“Insurrection” and “rebellion” should not be conflated. But the events of January 6 readily meet the criteria for both.

Shay's Rebellion 3 | Bettman Archive.

Shay’s Rebellion (1786).

(Bettman Archive)

(Bettman Archive)

Steve Calabresi has posted an impressively swift response to my post explaining why the January 6, 2021 attack on the Capitol was an insurrection. But I remain unpersuaded. Steve’s emphasis on the use of the word “rebellion”—in addition to “insurrection”—in Section 3 of the 14th Amendment only reinforces my point.

Steve relies on the legal rule of noscitur a sociis, which is the idea that words in a statute should be understood by reference to their “associates,” in this case that “insurrection” should be understood as similar to “rebellion” because in Section 3 both occur in the same phrase (“insurrection or rebellion”).  He then argues that “rebellion” is limited to uprisings on a scale comparable to the Civil War.

While it is reasonable to read the two words together, one can’t be interpreted in such a way as to render the other redundant. That would violate another longstanding rule of legal interpretation: the canon against superfluity, which, as Justice Scalia and Bryan Garner explain in Reading Law, requires courts to give effect to “every word and every provision” in a law and to ensure that “none should be needlessly given an interpretation that duplicates another provision” (quoting US v. Butler (1936)). While “insurrection” and “rebellion” may overlap and be similar, it is perfectly plausible that one may include some uprisings too small to be included in the other. If they were completely identical, one term would be rendered superfluous.  Thus, my explanation of how the January 6 attack fits any plausible definition of “insurrection” (including Steve’s own preferred definition from the 1828 Webster’s dictionary) remains unrefuted.

In addition, the events of January 6 fit any plausible definition of “rebellion,” as well—including, once again, Steve’s own preferred definition. There is no reason to believe that a “rebellion” must be on a scale comparable to the Civil War, or anything like it. There is nothing incoherent or implausible about the idea of a small-scale rebellion that is quickly suppressed. Such rebellions are actually far more common than large and prolonged ones!

Consider the two most famous pre-Civil War events in American history generally labeled rebellions: Shay’s Rebellion (1786-87), and the Whiskey Rebellion (1793). Both were on a scale similar to the January 6 attack. Each involved no more than a few thousand rebels (only about 600 in the case of the Whiskey Rebellion; many fewer than January 6). Each occurred in one part of just one state (western Massachusetts and western Pennsylvania, respectively). The number of combat fatalities (9 for Shay’s Rebellion, 3-4 for the Whiskey Rebellion, 5 on January 6) is also similar.

The two 18th century uprisings did take longer to suppress than January 6 did. But that was in large part because a comparable number of rebels were spread over a larger area. Plus, the military response to the two revolts was slow to develop and eighteenth century transportation technology made it harder to move troops quickly than is the case today.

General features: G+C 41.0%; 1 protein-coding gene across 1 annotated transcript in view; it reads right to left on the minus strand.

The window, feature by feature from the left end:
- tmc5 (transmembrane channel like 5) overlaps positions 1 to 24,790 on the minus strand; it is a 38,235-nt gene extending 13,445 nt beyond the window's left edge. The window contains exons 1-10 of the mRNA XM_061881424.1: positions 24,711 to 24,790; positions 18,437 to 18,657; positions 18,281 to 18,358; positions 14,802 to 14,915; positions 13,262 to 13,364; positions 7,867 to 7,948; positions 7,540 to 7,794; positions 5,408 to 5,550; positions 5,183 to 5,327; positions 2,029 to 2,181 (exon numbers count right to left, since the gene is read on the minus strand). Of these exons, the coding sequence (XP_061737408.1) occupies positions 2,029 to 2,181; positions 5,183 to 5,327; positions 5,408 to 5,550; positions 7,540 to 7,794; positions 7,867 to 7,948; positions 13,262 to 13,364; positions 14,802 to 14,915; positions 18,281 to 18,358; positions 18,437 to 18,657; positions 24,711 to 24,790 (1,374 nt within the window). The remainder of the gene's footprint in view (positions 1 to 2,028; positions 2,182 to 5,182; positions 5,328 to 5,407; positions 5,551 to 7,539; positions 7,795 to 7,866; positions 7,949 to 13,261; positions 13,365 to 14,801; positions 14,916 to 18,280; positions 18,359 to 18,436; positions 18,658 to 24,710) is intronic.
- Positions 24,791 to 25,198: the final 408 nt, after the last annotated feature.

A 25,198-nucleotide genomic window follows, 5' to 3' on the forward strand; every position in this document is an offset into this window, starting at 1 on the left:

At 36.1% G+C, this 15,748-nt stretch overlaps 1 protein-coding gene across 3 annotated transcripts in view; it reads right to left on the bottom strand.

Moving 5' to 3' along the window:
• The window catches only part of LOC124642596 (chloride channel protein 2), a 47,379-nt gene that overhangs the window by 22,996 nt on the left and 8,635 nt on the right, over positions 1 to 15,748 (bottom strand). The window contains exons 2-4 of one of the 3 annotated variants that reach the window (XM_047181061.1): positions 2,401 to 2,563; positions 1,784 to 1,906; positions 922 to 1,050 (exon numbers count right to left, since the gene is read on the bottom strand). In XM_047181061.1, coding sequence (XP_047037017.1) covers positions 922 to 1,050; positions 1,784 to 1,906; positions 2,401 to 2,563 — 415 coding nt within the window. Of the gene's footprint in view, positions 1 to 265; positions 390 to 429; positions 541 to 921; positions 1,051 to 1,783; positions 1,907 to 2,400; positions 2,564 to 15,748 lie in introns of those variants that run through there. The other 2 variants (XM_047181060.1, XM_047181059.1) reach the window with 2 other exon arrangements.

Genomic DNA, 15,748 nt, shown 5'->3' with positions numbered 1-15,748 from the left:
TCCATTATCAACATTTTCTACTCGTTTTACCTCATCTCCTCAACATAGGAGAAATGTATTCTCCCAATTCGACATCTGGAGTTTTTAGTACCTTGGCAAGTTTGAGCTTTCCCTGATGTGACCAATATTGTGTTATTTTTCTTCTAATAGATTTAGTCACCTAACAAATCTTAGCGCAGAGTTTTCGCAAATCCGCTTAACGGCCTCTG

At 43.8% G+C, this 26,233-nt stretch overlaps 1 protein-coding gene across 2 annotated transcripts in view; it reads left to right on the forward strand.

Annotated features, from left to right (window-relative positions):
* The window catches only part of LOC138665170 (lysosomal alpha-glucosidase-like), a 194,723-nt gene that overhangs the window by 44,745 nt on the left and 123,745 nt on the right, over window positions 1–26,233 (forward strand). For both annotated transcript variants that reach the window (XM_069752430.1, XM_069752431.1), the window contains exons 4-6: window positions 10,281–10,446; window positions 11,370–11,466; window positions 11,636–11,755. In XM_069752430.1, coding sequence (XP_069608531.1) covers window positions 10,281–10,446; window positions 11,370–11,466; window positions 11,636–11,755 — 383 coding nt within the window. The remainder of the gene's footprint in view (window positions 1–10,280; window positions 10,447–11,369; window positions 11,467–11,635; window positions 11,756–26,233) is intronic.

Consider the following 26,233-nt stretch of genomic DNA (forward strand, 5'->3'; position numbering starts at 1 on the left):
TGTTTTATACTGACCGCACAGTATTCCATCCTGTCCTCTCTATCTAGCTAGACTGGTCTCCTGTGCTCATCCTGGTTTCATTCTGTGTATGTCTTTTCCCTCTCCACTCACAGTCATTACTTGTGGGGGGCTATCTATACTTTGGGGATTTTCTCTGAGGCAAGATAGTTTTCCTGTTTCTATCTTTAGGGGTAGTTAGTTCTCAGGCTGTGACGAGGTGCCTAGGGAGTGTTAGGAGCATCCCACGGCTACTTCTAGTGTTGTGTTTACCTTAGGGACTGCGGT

I would add that the objectives of Shays Rebellion (debt relief) and the Whiskey Rebellion (repealing the federal whiskey tax) were more limited than those of the January 6 rebels (seizing control of the most powerful office in the land and denying it to the rightfully elected candidate). In that respect, January 6 was actually more clearly a rebellion than either of the other two.

Relying again on the 1828 Webster’s Dictionary, Steve defines “rebellion” as “An open and avowed renunciation of the government to which one owes allegiance; or the taking of arms traitorously to resist the authority of lawful government; revolt.” The January 6 attack easily falls within this definition. The people who attacked the Capitol clearly took “up arms” and “resist[ed] the authority of the lawful government.” Indeed, their purpose was to enable Trump to illegally continue to wield that authority.  The fact they believed it rightfully belonged to him does not change the nature of their actions, for reasons I outlined in a previous post. Notice also that Steve’s preferred definition indicates no minimum scale that an uprising must reach before it can be considered a “rebellion.” A small “revolt” qualifies no less than a big one.

Steve asks whether, under my approach, the 2020 “Black Lives Matter” riots also qualify as insurrections. In my view, the answer is probably not, because the rioters did not seek to take control of the powers of government. Unlike the participants in the Whiskey and Shays’ rebellions, most didn’t even seek the repeal of specific laws. But if some did seize government power (the case of the “CHOP” group, which took control of parts of the Seattle for several weeks may be an example), then their actions do qualify as “insurrection.” I have no problem biting that bullet.

Of course, only those participants who previously held various types of public offices can be disqualified under Section 3. Some Seattle officials apparently helped CHOP. If Steve—or anyone else—wants to get these people disqualified from future office-holding under Section 3, I think they might have a good case.

In sum, January 6 was an insurrection—including under Steve’s preferred definition of that term. And, to the extent it matters, it probably counts as a “rebellion” as well.



The post Insurrection, Rebellion, and January 6: Rejoinder to Steve Calabresi appeared first on Reason.com.

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